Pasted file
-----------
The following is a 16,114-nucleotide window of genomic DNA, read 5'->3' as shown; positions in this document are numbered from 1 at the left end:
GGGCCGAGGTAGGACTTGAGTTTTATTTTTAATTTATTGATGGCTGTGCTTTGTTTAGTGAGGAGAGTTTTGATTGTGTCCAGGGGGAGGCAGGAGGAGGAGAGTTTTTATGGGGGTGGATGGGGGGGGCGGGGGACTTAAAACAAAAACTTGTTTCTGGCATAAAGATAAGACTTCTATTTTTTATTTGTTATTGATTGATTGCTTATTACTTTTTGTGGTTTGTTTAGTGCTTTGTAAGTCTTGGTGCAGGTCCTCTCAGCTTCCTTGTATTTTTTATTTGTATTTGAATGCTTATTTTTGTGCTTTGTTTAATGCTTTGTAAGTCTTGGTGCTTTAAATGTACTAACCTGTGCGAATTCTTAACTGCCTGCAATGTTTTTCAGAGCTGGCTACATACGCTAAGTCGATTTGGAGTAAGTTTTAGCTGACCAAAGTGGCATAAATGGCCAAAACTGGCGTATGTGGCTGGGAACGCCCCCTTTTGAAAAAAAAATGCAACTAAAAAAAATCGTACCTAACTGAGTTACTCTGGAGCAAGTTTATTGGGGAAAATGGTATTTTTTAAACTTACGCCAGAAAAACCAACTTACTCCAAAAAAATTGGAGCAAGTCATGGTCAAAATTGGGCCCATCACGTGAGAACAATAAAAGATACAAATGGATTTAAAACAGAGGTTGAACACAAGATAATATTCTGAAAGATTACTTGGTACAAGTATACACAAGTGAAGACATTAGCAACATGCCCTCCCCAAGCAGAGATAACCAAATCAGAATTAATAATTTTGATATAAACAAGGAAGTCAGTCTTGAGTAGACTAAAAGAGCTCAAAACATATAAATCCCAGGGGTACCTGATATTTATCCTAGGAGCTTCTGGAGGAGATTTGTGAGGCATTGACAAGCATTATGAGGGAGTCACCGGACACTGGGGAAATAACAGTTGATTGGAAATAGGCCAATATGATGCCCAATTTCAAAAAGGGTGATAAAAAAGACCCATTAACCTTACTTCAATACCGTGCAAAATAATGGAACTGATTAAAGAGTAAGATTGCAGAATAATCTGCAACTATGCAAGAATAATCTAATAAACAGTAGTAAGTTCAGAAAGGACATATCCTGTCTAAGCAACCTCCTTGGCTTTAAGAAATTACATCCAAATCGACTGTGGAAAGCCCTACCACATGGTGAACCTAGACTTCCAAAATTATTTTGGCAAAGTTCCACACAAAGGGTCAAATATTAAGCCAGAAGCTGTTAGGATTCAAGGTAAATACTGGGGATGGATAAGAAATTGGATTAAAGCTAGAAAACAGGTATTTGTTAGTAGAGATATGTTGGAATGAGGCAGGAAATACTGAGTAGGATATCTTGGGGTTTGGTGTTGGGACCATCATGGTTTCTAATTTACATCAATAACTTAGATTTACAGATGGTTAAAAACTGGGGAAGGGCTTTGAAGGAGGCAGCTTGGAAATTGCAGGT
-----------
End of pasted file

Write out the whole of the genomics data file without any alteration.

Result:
The following is a 16,114-nucleotide window of genomic DNA, read 5'->3' as shown; positions in this document are numbered from 1 at the left end:
GGGCCGAGGTAGGACTTGAGTTTTATTTTTAATTTATTGATGGCTGTGCTTTGTTTAGTGAGGAGAGTTTTGATTGTGTCCAGGGGGAGGCAGGAGGAGGAGAGTTTTTATGGGGGTGGATGGGGGGGGCGGGGGACTTAAAACAAAAACTTGTTTCTGGCATAAAGATAAGACTTCTATTTTTTATTTGTTATTGATTGATTGCTTATTACTTTTTGTGGTTTGTTTAGTGCTTTGTAAGTCTTGGTGCAGGTCCTCTCAGCTTCCTTGTATTTTTTATTTGTATTTGAATGCTTATTTTTGTGCTTTGTTTAATGCTTTGTAAGTCTTGGTGCTTTAAATGTACTAACCTGTGCGAATTCTTAACTGCCTGCAATGTTTTTCAGAGCTGGCTACATACGCTAAGTCGATTTGGAGTAAGTTTTAGCTGACCAAAGTGGCATAAATGGCCAAAACTGGCGTATGTGGCTGGGAACGCCCCCTTTTGAAAAAAAAATGCAACTAAAAAAAATCGTACCTAACTGAGTTACTCTGGAGCAAGTTTATTGGGGAAAATGGTATTTTTTAAACTTACGCCAGAAAAACCAACTTACTCCAAAAAAATTGGAGCAAGTCATGGTCAAAATTGGGCCCATCACGTGAGAACAATAAAAGATACAAATGGATTTAAAACAGAGGTTGAACACAAGATAATATTCTGAAAGATTACTTGGTACAAGTATACACAAGTGAAGACATTAGCAACATGCCCTCCCCAAGCAGAGATAACCAAATCAGAATTAATAATTTTGATATAAACAAGGAAGTCAGTCTTGAGTAGACTAAAAGAGCTCAAAACATATAAATCCCAGGGGTACCTGATATTTATCCTAGGAGCTTCTGGAGGAGATTTGTGAGGCATTGACAAGCATTATGAGGGAGTCACCGGACACTGGGGAAATAACAGTTGATTGGAAATAGGCCAATATGATGCCCAATTTCAAAAAGGGTGATAAAAAAGACCCATTAACCTTACTTCAATACCGTGCAAAATAATGGAACTGATTAAAGAGTAAGATTGCAGAATAATCTGCAACTATGCAAGAATAATCTAATAAACAGTAGTAAGTTCAGAAAGGACATATCCTGTCTAAGCAACCTCCTTGGCTTTAAGAAATTACATCCAAATCGACTGTGGAAAGCCCTACCACATGGTGAACCTAGACTTCCAAAATTATTTTGGCAAAGTTCCACACAAAGGGTCAAATATTAAGCCAGAAGCTGTTAGGATTCAAGGTAAATACTGGGGATGGATAAGAAATTGGATTAAAGCTAGAAAACAGGTATTTGTTAGTAGAGATATGTTGGAATGAGGCAGGAAATACTGAGTAGGATATCTTGGGGTTTGGTGTTGGGACCATCATGGTTTCTAATTTACATCAATAACTTAGATTTACAGATGGTTAAAAACTGGGGAAGGGCTTTGAAGGAGGCAGCTTGGAAATTGCAGGT